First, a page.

Health Canada and the Canadian Food Inspection Agency are considering four potential policy options to update their position on precautionary labelling of priority allergens. Precautionary labelling allows manufactures to alert consumers that priority allergens may be in a food product, even where these allergens have not been intentionally added as an ingredient. Currently, precautionary labelling is done on a voluntary basis. The four potential policy options are: an "enhanced voluntary" approach; an "enhanced voluntary approach with consumer notification;" a "mixed voluntary and regulatory approach;: and a "regulatory" approach.
Under a potential enhanced voluntary system, precautionary labelling would not be mandatory. However, Health Canada would publish guidelines to establish good manufacturing practices for handling allergens, and to standardize the risk assessment process for allergen cross contamination. A limited list of specific wordings for use in precautionary labelling would be published. An enhanced voluntary approach with consumer notification would include these changes. However, this approach would further allow manufacturers who voluntarily adopt precautionary labelling to participate in a notification system which would inform consumers whether a risk assessment was conducted in relation to products that do or do not bear a precautionary label. Health Canada has indicated that this is its preferred option.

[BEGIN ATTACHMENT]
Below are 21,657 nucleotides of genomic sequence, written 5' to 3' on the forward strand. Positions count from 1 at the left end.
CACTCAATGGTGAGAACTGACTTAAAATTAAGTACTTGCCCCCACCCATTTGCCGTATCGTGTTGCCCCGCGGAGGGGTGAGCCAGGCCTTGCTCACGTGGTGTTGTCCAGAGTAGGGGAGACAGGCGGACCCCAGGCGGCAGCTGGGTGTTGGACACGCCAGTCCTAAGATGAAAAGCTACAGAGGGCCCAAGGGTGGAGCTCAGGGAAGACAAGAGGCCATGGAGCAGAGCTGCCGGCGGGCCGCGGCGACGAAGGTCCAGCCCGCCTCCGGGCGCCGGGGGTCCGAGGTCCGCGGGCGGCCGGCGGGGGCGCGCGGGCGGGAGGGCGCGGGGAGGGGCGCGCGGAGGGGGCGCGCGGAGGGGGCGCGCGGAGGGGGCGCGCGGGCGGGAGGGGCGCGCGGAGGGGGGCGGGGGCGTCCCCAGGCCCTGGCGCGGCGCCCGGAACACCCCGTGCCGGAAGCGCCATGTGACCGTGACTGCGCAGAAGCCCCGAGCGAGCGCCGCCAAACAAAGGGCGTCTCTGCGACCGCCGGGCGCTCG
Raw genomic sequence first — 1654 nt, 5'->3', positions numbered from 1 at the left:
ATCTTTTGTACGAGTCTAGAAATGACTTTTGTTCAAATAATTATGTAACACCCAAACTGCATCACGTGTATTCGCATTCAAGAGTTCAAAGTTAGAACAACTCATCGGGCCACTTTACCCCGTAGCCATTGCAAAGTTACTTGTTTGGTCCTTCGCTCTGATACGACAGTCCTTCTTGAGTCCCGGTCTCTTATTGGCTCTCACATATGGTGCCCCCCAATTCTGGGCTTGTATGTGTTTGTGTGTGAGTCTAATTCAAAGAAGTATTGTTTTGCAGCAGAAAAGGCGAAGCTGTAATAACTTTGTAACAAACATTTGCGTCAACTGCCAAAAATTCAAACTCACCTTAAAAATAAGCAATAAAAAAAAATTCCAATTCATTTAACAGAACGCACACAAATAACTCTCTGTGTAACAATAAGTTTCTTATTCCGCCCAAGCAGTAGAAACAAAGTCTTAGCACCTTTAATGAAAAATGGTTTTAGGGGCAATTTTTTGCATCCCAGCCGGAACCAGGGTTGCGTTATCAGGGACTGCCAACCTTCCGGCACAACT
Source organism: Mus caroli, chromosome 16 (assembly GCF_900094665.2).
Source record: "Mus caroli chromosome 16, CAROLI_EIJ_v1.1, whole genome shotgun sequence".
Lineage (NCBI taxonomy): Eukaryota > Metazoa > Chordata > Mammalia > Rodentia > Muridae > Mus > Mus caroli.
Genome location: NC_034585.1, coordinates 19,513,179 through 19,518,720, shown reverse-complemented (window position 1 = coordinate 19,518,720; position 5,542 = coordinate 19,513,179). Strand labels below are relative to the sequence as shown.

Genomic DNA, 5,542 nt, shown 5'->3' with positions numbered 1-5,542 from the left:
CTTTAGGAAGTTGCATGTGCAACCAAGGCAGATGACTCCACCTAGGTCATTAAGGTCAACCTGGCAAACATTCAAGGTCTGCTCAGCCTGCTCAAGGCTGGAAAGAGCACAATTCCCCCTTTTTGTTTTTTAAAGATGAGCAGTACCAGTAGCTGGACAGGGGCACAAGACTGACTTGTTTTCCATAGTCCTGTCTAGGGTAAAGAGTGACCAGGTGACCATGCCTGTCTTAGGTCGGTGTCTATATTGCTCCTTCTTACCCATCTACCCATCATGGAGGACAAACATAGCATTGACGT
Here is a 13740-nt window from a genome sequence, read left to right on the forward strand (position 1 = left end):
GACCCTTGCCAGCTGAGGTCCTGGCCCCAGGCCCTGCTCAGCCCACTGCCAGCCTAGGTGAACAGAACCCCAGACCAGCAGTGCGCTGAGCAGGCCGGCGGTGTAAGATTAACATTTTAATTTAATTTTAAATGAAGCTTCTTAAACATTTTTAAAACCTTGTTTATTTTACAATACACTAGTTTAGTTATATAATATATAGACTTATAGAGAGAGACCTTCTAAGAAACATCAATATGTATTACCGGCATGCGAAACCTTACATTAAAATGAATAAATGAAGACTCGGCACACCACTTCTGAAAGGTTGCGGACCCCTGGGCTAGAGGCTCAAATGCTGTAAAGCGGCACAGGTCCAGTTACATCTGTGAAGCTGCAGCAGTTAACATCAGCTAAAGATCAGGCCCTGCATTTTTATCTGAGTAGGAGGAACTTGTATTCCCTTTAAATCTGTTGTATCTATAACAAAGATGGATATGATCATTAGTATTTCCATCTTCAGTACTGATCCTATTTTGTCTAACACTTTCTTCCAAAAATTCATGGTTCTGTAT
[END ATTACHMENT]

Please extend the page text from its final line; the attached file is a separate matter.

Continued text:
A mixed voluntary and regulatory system would also allow manufacturers to voluntarily include precautionary labels on their products. However, Health Canada would publish a list of required wordings for precautionary labelling, and would require a risk assessment before these wordings were used. Improper use of precautionary labels would be prohibited through regulation, with potential legal action for non-compliance.
Finally, under a regulatory approach, manufacturers would be required to follow a set of guidelines establishing good manufacturing practices for allergen handling. Risk assessments for cross contamination with allergens would be required for all products, and a defined set of precautionary labels would be published for use on products which may contain priority allergens. Health Canada recently concluded a public consultation on these proposed changes, and is currently reviewing the results. Should it decide to respond by adopting new regulations, a draft version of the proposed regulations would first be published in Part I of the Canada Gazette, giving stakeholders and the Canadian public an opportunity to submit comments on the regulations before they are formally adopted.